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At a glance onlookers might characterize Loadout as yet another emulous shooter looking to wedge its way into a market that's already bursting at the seams with them. And perhaps it is. But for a developer that's spent the last decade and a half working on licensed games, ports and sequels, Edge of Reality is finally stretching its wings with a project of its own.
Hanging its hat on an extensive weapon crafting feature, Loadout takes a page out of the Borderlands handbook by offering an absolutely crazy amount of weapon variety. The Austin-based developer promises upwards of a million different combinations to help fell your competition across the third-person shooter's variety of gameplay modes.
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Developer: Edge of Reality
Publisher: Edge of Reality
Releases: Autumn 2012
Given Loadout's cartoonish aesthetics, comparisons to Super Monday Night Combat or Team Fortress 2 seem inevitable here. True enough, it's a free-to-play competitive online shooter with a variety of objective-based modes that you've probably come to expect of the genre over the course of the last decade. And if you have yet to yawn and move on with your day, there's a surprising amount of depth on offer here in terms of combat.
As mentioned earlier there are millions of different weapon combinations thanks to Loadout's weapon crafting system. Each gun has a multitude of parts which include scopes, ammunition, triggers, stocks and barrel-types. True to its name, players are given an impressive amount of options when choosing exactly what kind of gear they wish to bring with them into battle.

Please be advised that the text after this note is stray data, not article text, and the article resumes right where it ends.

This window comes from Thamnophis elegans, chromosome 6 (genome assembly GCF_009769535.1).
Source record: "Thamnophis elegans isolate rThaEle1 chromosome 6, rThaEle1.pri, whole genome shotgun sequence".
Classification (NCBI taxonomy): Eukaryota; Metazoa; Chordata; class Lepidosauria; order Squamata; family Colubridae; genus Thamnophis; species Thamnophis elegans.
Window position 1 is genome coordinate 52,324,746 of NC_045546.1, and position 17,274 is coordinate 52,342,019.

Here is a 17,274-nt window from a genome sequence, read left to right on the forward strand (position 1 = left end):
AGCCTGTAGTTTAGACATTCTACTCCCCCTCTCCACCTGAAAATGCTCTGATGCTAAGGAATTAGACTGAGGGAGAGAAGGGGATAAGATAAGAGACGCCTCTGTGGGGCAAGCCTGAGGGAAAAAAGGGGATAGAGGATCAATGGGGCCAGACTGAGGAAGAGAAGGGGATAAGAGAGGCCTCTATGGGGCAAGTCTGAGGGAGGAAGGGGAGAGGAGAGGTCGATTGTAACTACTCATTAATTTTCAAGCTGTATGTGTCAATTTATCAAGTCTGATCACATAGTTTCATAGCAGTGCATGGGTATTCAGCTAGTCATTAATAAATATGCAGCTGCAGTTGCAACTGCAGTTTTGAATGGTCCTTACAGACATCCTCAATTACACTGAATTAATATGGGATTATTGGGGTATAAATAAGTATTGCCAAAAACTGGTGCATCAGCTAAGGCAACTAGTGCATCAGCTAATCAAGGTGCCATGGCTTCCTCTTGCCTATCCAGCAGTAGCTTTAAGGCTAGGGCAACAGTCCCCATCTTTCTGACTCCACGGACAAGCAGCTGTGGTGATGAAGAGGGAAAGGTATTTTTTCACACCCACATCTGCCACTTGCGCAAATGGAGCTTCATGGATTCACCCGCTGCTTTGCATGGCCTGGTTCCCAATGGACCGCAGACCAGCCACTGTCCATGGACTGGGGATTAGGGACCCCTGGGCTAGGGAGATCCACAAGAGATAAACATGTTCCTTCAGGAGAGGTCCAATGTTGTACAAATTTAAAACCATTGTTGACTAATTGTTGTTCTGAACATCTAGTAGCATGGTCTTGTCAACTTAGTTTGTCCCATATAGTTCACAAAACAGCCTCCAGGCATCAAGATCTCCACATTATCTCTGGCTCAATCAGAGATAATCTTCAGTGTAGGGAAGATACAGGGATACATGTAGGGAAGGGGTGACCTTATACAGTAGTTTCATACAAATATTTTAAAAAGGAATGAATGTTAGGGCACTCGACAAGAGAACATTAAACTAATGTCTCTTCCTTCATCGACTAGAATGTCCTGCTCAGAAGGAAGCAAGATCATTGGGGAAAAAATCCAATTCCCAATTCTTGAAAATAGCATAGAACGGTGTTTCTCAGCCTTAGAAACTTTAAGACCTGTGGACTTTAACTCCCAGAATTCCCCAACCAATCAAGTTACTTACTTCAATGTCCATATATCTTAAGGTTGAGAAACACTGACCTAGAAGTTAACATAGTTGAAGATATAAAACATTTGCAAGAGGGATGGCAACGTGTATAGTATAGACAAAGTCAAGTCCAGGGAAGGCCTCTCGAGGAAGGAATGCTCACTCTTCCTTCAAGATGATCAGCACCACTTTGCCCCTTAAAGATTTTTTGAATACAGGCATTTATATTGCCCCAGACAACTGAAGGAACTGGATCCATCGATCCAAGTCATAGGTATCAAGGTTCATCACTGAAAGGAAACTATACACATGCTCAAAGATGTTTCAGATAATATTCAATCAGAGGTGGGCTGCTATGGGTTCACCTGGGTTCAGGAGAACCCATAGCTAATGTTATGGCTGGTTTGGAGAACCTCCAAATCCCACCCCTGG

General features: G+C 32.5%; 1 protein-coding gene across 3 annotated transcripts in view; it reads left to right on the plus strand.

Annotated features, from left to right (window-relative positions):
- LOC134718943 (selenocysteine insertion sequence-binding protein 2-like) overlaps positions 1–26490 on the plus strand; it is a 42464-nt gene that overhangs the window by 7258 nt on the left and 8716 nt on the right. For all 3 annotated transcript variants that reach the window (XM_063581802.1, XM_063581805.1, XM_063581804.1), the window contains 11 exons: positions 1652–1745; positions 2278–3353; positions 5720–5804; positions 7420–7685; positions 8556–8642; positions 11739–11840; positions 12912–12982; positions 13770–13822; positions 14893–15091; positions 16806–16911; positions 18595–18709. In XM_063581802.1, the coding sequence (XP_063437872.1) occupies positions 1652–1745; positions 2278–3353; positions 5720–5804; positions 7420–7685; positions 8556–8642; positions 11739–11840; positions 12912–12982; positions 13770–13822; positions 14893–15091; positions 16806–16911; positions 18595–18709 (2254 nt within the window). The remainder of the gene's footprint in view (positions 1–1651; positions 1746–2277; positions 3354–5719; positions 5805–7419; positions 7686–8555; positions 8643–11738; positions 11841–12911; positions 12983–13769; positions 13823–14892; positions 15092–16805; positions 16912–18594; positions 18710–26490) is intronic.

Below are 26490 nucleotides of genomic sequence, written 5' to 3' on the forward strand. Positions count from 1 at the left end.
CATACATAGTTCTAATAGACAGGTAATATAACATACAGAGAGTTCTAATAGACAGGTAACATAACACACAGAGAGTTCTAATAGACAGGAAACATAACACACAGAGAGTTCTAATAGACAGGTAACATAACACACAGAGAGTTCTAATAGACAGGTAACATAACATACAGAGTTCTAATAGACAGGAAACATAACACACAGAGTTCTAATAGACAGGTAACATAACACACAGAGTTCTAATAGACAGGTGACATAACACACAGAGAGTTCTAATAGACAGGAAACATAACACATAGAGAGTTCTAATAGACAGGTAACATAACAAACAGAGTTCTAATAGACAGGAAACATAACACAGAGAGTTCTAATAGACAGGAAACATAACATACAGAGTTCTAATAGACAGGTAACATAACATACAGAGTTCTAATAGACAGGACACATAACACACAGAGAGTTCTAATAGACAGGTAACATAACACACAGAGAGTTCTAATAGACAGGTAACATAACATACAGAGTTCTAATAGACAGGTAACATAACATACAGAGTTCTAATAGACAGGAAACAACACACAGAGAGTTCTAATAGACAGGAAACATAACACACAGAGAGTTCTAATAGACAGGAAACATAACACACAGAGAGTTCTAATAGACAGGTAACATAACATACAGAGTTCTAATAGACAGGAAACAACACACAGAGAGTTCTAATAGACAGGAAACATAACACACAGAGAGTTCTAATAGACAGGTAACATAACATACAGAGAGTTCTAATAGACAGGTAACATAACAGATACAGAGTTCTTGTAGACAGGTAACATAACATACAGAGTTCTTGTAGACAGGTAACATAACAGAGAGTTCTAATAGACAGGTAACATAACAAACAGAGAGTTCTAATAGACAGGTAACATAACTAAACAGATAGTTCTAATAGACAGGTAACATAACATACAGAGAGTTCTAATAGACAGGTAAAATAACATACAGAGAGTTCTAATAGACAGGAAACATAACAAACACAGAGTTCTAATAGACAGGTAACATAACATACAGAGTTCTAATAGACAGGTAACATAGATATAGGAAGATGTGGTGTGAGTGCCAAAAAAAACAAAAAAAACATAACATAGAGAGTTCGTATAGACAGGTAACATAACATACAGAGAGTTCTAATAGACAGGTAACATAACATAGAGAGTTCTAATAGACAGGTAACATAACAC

A bit daunting at first, I spent several minutes playing around with the different types of weapons I could create. Whether its a shotgun with incendiary rounds that deal damage over time or a healing weapon that shoots syringes to aid your teammates, I think players will be pretty impressed when they're given the dilemma of what type of gun they want to use.
After making a less than menacing weapon my first time around, one of the developers gave me a taste of one of their most powerful creations to date, an energy weapon that seemed to absolutely flay anything caught in my cross-hairs but had a nasty habit of overheating. That armament really evened the odds and helped my team claim victory in the capture and hold mode that was on display.
Shifting gears a bit, I'm pretty skeptical of free-to-play as a general rule but Loadout definitely looks like something that I could see a lot of people enjoying. When I voiced my concerns, asking about how they planned to monetize the game whilst maintaining a level playing field, a representative said that any content available for purchase could also be earned in-game free of charge.
They seem acutely aware just the mention of FTP raises a red flag in the minds of gamers and desperately want to avoid a pay-to-win scenario. I suppose we'll know more in the coming months when Loadout transitions from its current state of closed testing to an open beta later this summer.